There's a very loud chorus from those who aren't lifestyle lolitas that "lolita is just clothes". But you have to admit that the lifestyle lolitas are shouting collectively louder.
I recently went to a meetup where the crew for the Loligirls documentary was filming for their full length production. They asked us what we lolitas usually talked about at meetups and proceeded to throw out examples. "Makeup tips? Favorite brands?" they asked. Us girls looked around at each other, unsure how to express that we had just got done with a rousing bout of crude toilet humor. I get asked by friends, "So, do you sit around at home and drink tea and pretend you're living in Victorian times?" And I always have to explain that while there could be some girls out there like that, once I'm home I'm usually lazing around in PJ pants playing on the internet or doing homework. Whenever you see lolitas being filmed, say on the news, and they're in there rooms, everything is always pink and fluffy. We've been painted with a very broad brush full of rainbows and unicorns and soft fuzzies. And it's because us "normal" girls don't stand out as well as the much more extreme lifestylers.
I just don't understand the rationalization that someone who dresses different = someone who acts different. Dressed like cupcakes, we're still normal girls underneath, and I think even a lot of lolitas need to come to this realization. We're not doing any good in canceling out the thoughts of bypassers that we're strange when most of us come home to a pile of pastel that should be in a nursery. (Barring that you actually have a child and a nursery. xD) Most of us are in our late teens and early twenties. It's time for us to start making a place in life for ourselves through college, jobs, and careers. Yes, lolita is a great escape from the day to day pressures of normal life and an escape is good from time to time. But eventually the clothes have to come off. Most of us aren't tittering school girls blushing behind our parasols. We are young women, ready to take on the world. And it's time that we start dispersing these beliefs that we are just big girls trying to be little girls still. I'm not saying stop doing what you love and try to fit in to a niche the rest of the world has set up. I'm just saying that there are times when you really should take off that tiara.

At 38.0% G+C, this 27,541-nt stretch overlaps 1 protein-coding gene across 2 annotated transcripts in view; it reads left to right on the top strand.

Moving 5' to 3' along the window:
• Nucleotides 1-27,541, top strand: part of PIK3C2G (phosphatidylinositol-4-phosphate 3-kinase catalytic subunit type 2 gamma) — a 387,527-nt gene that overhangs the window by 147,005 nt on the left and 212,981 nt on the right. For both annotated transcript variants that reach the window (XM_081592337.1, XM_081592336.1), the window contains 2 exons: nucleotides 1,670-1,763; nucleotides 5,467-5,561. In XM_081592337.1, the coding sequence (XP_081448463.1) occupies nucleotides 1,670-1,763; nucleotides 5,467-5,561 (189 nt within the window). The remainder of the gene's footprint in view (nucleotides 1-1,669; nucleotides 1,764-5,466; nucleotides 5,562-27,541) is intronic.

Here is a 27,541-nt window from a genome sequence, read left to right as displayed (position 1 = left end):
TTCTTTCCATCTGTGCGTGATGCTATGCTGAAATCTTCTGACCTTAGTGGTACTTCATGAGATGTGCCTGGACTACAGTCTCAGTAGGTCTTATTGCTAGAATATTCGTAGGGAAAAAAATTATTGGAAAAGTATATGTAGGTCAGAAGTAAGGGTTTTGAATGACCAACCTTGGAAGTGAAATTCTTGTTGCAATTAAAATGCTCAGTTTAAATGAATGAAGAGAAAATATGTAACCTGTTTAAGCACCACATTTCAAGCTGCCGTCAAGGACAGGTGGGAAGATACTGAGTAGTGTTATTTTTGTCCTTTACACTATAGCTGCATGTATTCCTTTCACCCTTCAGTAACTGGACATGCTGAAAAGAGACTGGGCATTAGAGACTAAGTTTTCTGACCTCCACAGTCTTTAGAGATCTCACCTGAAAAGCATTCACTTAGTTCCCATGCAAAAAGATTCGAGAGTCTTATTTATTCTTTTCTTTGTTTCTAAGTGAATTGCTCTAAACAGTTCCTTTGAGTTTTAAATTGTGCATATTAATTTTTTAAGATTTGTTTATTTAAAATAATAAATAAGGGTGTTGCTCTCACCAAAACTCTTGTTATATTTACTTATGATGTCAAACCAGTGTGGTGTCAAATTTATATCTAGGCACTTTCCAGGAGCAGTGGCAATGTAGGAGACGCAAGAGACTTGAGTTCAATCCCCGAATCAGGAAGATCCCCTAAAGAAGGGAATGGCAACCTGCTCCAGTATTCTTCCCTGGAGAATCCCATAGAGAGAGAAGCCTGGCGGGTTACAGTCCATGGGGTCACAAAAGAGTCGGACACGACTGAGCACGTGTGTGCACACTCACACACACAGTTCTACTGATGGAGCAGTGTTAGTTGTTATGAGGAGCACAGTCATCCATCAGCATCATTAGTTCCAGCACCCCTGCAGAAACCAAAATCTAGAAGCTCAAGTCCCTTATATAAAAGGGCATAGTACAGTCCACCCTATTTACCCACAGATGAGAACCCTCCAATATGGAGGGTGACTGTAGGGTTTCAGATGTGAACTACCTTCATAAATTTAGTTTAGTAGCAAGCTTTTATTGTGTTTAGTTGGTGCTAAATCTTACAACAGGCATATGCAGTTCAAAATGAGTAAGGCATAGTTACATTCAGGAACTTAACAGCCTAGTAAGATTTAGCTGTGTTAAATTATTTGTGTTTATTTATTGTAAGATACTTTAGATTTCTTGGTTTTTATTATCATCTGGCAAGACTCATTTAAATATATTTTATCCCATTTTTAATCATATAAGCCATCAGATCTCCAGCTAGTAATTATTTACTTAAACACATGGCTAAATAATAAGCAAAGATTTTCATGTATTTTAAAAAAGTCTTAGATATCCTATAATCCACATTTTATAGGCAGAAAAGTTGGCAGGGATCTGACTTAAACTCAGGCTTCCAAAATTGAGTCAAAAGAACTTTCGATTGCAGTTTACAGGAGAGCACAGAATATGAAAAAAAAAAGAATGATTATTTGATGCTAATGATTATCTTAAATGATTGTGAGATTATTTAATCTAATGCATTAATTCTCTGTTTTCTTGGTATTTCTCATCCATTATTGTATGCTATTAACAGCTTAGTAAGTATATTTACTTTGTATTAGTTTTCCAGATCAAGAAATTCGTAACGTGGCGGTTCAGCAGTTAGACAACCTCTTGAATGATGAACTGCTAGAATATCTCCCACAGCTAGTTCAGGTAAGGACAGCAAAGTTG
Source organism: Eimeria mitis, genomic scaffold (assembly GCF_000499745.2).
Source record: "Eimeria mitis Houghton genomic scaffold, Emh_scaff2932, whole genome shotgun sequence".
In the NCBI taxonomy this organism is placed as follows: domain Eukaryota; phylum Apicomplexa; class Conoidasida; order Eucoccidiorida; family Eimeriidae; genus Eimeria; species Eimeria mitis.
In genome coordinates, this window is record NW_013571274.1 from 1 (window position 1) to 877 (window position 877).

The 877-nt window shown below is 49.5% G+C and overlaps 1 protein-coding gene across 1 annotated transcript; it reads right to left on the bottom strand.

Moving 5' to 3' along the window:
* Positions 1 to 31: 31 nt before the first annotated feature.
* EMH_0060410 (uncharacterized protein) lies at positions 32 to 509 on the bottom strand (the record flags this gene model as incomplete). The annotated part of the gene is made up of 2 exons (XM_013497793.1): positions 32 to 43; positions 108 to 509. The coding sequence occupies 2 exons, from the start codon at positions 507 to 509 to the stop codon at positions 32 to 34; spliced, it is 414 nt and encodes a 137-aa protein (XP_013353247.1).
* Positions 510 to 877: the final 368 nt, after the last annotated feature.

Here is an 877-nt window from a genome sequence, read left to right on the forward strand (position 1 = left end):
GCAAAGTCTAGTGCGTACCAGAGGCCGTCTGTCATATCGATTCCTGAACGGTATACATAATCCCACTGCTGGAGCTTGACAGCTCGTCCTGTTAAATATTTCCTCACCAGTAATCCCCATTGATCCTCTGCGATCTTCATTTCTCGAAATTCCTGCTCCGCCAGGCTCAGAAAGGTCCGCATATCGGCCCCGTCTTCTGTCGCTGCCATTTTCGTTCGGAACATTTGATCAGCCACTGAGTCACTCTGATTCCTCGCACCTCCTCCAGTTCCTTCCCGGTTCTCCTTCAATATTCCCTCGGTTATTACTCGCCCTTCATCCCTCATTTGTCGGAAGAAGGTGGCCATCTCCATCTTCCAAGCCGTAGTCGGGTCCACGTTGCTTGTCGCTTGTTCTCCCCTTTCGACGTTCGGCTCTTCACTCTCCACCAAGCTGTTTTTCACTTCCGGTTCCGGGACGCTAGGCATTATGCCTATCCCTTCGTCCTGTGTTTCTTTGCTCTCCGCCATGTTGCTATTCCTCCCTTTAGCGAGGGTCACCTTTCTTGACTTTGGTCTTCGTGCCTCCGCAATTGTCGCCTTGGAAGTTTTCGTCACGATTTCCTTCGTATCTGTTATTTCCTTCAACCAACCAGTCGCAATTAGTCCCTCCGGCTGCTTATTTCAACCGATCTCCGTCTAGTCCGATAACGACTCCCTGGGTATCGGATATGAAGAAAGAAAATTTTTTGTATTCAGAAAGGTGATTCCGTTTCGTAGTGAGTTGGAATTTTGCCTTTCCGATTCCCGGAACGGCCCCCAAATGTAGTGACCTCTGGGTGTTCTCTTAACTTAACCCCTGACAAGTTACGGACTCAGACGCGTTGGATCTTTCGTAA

Happiness, by Takemoto Novala
1 week ago